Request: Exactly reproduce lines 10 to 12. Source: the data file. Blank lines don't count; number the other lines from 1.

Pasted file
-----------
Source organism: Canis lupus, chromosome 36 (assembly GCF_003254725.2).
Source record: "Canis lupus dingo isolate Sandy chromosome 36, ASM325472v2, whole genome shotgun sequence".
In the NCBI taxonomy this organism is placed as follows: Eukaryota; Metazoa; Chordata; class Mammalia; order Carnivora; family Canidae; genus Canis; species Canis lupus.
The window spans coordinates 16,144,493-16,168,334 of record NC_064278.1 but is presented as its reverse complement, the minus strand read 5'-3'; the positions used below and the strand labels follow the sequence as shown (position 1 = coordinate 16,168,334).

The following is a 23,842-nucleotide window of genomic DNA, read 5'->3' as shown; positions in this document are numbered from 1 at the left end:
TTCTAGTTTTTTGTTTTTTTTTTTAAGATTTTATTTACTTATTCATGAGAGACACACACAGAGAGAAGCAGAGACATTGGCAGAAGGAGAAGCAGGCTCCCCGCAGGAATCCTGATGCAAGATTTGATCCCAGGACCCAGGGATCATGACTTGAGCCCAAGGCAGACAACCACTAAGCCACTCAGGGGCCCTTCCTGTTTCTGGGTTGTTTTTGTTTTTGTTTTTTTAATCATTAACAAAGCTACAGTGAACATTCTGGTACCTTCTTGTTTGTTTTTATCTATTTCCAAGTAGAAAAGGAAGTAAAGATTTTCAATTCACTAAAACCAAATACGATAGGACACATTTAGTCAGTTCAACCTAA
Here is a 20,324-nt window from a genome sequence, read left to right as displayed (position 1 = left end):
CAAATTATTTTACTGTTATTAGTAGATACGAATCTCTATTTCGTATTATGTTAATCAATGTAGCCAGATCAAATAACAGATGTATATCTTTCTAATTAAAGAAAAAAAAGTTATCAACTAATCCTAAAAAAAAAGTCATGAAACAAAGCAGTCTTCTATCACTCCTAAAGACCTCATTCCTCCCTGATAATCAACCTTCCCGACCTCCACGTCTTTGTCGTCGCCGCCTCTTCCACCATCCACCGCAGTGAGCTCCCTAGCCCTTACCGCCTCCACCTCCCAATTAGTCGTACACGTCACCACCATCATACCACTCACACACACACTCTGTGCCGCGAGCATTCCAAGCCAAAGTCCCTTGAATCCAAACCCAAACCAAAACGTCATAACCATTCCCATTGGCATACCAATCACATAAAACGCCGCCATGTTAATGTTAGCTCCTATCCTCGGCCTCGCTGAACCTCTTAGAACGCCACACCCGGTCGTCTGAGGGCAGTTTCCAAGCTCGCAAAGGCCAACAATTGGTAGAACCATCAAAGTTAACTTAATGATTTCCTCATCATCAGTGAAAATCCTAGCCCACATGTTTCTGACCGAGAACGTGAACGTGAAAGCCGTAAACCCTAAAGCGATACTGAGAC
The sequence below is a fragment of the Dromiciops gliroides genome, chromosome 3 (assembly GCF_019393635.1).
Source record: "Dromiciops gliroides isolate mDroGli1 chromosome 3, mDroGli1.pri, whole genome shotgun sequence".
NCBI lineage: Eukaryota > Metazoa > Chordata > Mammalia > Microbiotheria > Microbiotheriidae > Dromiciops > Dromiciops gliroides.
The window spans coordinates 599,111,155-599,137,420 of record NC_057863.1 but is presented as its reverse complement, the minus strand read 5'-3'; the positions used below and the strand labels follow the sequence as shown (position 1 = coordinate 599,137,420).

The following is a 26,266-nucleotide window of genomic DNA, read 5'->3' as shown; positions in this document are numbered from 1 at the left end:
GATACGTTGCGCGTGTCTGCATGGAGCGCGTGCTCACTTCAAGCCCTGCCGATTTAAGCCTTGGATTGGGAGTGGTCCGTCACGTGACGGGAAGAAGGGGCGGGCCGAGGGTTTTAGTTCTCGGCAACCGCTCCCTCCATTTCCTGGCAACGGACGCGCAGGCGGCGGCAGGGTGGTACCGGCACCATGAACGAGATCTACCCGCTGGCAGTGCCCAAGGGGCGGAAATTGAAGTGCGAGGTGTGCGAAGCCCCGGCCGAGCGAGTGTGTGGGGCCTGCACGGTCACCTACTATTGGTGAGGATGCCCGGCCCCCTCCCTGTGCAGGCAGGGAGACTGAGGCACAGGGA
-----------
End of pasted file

Source record: "Dromiciops gliroides isolate mDroGli1 chromosome 3, mDroGli1.pri, whole genome shotgun sequence".
NCBI lineage: Eukaryota > Metazoa > Chordata > Mammalia > Microbiotheria > Microbiotheriidae > Dromiciops > Dromiciops gliroides.
The window spans coordinates 599,111,155-599,137,420 of record NC_057863.1 but is presented as its reverse complement, the minus strand read 5'-3'; the positions used below and the strand labels follow the sequence as shown (position 1 = coordinate 599,137,420).